Before abandoning the child for our mid-week getaway in the New Paltz wilderness, we had a birthday to celebrate. Here, the man of the hour makes sure that Buzz is fitted with a suitable hat.
Otis removed only a tiny bit of icing (see finger) before reverting to accepted birthday protocols.
We met up with Pops in Manhattan and, after a second birthday celebration (this time with mas Mexican food), headed back north sans kid to the Mohonk Mountain House.
The place is awesome. Kinda spendy, but awesome. It's a behemoth of a building, with lots of floors, wings, and varoius other addenda added at various times over the past hundred years or so.
We thought it was the bee's knees! Lots of little nooks to explore and crannies to hide in. And it just kept going!
We opted for the mid-winter, all-inclusive, mid-week special. That meant breakfast and dinner in the dining room along with the rest of the guests. No problem!
Well, one small problem... We'd neglected to pack according to the dress code. No black tie or nothing, but "jacket and dress shoes strongly recommended."
We'd arrived kinda late (on account of driving from the Berkshires down to The City and back in one day) and there wasn't nothing in New Paltz open where we could acquire said garments.
And so it was back in the car for a half-hour drive to the nearest Walmart which, despite the typical stock at the Potsdam branch, did not sell men's sport coats. We thought for a moment about dressing Andre up in a women's blazer, but the $50 tag gave us second thoughts.
(It turned out to not be a problem.)
I did a lot of peering over balconies at the Mohonk Mountain House.
Given the indulgent price of our room, we decided to chock our day full of every kind of activity on tap. Here was our final itinerary:
1. delicious breakfast buffet in the dining room (sausages, french toast, yogurt, fruit, etc.) with itinerary debate
2. ice skating at the newly-completed skating Pavilion (it's like riding a bike!)
3. tagging along on an organized tour of the house (we're not really tour people, but we figured what the hell)
4. Turkish cafe for lunch in town ("It's always fun to get away from camp, even for an hour!")
5. buying bathing suits for bathing (see #8 below)
6. death-defying renegade hike on icy closed trails
7. afternoon tea and cookies in the Lake Lounge with giant checkers and giant Jenga
8. bathing in pool
9. three-course fancy dinner with dress shoes (no jacket)
10. ping pong and air hockey
11. gin and tonics at the late-night bar
Lights on a spider-y chandelier.
The dining room (as viewed from a well-meaning but ultimately uninformative tour of the house).
Sarah ascends to our fourth-floor room.
One of many colorful carpets (here rushing past as Andre runs to get his sunglasses).
This place was gargantuan! (And you can really see in this picture how new bits of the place were added on over the years. Like the Winchester Mystery House, but with more purposeful vision.)
One of the main draws in taking Sarah to Mohonk was to show her the cave trails I'd prevoiusly explored with Devo and Doug. To our dismay, however, we soon found out that all but the boringest of trails were already closed for the season. But... Seeing as how we weren't seeing anybody else on the trail...
We hopped the chain and got to scrambling and spelunking!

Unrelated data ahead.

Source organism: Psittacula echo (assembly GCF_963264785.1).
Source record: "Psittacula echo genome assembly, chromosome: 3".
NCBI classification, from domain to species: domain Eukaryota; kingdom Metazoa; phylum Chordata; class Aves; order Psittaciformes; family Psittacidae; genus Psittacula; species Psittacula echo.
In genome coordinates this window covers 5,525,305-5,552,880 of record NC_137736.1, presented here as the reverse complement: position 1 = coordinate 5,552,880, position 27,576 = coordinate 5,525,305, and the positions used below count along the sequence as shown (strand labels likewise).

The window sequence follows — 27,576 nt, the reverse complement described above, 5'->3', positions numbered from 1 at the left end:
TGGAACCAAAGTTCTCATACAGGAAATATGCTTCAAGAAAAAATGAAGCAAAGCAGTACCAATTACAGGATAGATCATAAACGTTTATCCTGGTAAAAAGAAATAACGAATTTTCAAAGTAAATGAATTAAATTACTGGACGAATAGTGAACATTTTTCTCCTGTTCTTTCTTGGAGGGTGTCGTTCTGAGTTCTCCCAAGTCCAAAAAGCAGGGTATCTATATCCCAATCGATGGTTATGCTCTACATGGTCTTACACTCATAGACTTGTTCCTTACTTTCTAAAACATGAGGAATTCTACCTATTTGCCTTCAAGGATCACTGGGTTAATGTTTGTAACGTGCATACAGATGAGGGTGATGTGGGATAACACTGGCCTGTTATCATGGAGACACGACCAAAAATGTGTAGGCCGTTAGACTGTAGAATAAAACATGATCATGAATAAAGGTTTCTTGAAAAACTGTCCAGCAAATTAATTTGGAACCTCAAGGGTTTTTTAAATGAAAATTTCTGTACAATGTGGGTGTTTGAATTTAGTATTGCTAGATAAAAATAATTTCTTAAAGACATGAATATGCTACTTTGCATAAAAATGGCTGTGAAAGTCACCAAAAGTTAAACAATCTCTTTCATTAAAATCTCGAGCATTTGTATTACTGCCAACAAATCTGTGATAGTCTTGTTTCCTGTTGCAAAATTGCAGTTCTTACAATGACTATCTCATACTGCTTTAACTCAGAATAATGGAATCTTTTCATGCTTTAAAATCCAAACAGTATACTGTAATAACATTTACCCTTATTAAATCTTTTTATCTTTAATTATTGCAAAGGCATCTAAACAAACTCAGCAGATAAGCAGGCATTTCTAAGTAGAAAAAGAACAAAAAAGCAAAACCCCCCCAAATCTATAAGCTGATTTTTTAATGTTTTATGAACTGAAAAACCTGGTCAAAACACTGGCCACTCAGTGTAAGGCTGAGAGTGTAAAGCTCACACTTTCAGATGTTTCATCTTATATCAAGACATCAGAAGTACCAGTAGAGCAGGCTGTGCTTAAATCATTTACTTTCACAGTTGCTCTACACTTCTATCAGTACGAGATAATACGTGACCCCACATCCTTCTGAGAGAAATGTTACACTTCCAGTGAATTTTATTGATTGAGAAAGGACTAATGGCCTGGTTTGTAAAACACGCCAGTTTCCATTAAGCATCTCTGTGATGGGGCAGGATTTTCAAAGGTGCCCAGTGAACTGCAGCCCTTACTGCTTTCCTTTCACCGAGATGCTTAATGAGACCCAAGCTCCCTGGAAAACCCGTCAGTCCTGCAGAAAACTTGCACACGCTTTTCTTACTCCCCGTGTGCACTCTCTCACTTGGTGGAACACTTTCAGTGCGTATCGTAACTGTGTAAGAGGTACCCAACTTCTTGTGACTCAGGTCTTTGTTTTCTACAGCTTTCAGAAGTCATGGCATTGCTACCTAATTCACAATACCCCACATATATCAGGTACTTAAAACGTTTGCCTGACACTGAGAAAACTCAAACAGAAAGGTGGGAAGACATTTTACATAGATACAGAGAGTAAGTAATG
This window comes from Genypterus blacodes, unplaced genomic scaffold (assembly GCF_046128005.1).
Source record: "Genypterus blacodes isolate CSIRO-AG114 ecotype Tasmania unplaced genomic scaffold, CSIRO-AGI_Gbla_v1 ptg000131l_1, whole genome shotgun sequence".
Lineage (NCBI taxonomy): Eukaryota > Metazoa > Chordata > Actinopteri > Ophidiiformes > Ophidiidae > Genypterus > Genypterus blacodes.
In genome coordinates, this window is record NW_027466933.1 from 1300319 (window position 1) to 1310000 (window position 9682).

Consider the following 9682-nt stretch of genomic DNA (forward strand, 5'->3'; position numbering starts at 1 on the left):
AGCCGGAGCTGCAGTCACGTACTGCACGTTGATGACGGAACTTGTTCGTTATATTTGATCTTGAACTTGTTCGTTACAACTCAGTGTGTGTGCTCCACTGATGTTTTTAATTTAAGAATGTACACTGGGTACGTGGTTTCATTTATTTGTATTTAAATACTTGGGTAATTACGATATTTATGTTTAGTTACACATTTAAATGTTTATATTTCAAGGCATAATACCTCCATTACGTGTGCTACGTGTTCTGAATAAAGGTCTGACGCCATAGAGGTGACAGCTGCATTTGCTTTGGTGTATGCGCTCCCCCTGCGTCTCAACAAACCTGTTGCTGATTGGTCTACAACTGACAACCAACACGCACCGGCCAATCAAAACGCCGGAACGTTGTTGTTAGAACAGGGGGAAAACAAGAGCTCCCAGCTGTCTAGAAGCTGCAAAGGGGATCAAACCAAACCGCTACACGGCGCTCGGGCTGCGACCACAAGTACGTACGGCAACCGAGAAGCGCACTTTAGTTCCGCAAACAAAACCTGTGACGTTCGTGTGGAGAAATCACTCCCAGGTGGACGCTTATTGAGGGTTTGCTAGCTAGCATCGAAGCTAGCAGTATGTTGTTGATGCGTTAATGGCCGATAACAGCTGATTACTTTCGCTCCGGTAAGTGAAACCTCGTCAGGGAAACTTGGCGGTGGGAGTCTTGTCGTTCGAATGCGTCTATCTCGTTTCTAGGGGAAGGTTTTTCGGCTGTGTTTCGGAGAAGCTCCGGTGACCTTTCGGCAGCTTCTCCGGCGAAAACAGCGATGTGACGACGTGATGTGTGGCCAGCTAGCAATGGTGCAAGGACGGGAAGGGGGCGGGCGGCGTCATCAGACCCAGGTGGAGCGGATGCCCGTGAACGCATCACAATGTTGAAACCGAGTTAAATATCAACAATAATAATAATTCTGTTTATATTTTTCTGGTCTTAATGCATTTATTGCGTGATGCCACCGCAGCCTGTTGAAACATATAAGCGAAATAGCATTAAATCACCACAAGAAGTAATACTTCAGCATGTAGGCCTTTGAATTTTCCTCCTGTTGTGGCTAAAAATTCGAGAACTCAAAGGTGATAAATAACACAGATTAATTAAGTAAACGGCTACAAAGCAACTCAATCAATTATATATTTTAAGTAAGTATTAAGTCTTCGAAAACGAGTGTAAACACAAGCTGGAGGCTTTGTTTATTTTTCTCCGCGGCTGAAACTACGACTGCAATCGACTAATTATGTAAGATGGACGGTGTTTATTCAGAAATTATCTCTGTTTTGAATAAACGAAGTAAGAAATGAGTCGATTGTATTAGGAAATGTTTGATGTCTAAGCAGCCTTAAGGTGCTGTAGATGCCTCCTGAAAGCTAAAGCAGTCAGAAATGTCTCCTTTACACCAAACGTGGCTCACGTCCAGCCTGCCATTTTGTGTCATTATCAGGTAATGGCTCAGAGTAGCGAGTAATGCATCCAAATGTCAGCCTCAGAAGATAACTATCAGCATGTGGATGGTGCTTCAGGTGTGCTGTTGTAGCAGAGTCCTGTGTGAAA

Then we realized why all the cliff-y trails had been roped off.
Ice! And lots of it.
As it turned out, the trails weren't super dangerous. Just a little slippery. If you kept your eyes on where you were stepping, it turned out to be no problem.
Behold Sarah's expert wintergoat-stepping.
Goat girl makes her way around a craggy switchback.
But then, as if the ice weren't challenge enough, it started to snow. Just a few flakes here, but it would turn blizzardy just moments later.
Ice, prepare to meet your maker. (But first your destroyer!!)
Hopping yet another chain, we climbed our way through the Giant's Workshop. A welcome, if foreboding, respite from the strengthening snowstorm.
Looking up and out from one of the caves.
The ice proved no match for our intrepid renegade hikers. The snow, however, provided an unanticipated challenge. As the trail made its way up and over boulders and through caves, the path was marked with red painted blazes. These were easy to follow when appearing in the shelter of a cave or on the vertical surface of a live tree, but quickly bacame covered up by snow on flat, exposed surfaces. Like Indiana Jones grabbing his hat from under a falling rock door, we made it to the end of the trail just as the last markers became completely obscured by snow.
(Can you spot the red blaze in this picture? It's right in the middle on that jutting slab.)
Photographic evidence of Sarah's criminal activity.
Skytop observation tower, looming ominously in the snow.
A slightly different angle.
Swimming at the beach is for guests only. We thought about it, then decided against it.
After an action-packed day and a well-earned sleep, Sarah and Andre decided to hop one more rope and hike up to the observation tower the morning of their departure.
Kendan wasn't around, so we made ourselves at home.
But not for long! It was cold and blustery hiking up the dark side of the mountain.
But the views were worth the cold!
Looking east toward New Paltz and the rising sun.
Sarah looks south along the Shawangunk Ridge. (previously
Even with such small windows, it was far too windy in this tower. We decided to hike down to breakfast.
...and got back down to the Mountain House just as the sun started to hit it.
("What's in that little room up there...," I wondered aloud.)
We finally nailed the timing on our fourth meal in the dining room. Every other time we'd been, the seats along the panoramic windows were all taken. This time, however, we had THE spot. (Click and drag the picture from left to right for the full panoramic experience!)
All in all, a wonderful trip! Highly recommended. (Just make sure you get your money's worth!)